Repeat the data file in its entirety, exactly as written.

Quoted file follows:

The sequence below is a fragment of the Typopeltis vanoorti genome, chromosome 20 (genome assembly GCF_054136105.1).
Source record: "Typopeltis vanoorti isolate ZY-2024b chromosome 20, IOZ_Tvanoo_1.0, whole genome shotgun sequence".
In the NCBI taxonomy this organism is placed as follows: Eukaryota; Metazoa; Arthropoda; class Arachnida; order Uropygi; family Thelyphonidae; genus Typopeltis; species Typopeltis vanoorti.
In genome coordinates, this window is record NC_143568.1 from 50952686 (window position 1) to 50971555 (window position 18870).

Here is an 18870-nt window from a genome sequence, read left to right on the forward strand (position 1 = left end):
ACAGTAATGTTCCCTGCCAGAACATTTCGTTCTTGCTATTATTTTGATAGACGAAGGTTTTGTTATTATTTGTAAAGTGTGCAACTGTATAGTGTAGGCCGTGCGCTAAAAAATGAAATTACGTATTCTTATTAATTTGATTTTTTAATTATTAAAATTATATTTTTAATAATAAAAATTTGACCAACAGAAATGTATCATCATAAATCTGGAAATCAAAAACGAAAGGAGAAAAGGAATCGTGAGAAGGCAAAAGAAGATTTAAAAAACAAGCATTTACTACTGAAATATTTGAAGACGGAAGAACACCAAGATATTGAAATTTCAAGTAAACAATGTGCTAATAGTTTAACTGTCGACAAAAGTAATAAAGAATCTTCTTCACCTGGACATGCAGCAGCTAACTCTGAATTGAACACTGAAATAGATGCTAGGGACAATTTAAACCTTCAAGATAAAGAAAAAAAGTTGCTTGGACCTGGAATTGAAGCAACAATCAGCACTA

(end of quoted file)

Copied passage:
The sequence below is a fragment of the Typopeltis vanoorti genome, chromosome 20 (genome assembly GCF_054136105.1).
Source record: "Typopeltis vanoorti isolate ZY-2024b chromosome 20, IOZ_Tvanoo_1.0, whole genome shotgun sequence".
In the NCBI taxonomy this organism is placed as follows: Eukaryota; Metazoa; Arthropoda; class Arachnida; order Uropygi; family Thelyphonidae; genus Typopeltis; species Typopeltis vanoorti.
In genome coordinates, this window is record NC_143568.1 from 50952686 (window position 1) to 50971555 (window position 18870).

Here is an 18870-nt window from a genome sequence, read left to right on the forward strand (position 1 = left end):
ACAGTAATGTTCCCTGCCAGAACATTTCGTTCTTGCTATTATTTTGATAGACGAAGGTTTTGTTATTATTTGTAAAGTGTGCAACTGTATAGTGTAGGCCGTGCGCTAAAAAATGAAATTACGTATTCTTATTAATTTGATTTTTTAATTATTAAAATTATATTTTTAATAATAAAAATTTGACCAACAGAAATGTATCATCATAAATCTGGAAATCAAAAACGAAAGGAGAAAAGGAATCGTGAGAAGGCAAAAGAAGATTTAAAAAACAAGCATTTACTACTGAAATATTTGAAGACGGAAGAACACCAAGATATTGAAATTTCAAGTAAACAATGTGCTAATAGTTTAACTGTCGACAAAAGTAATAAAGAATCTTCTTCACCTGGACATGCAGCAGCTAACTCTGAATTGAACACTGAAATAGATGCTAGGGACAATTTAAACCTTCAAGATAAAGAAAAAAAGTTGCTTGGACCTGGAATTGAAGCAACAATCAGCACTA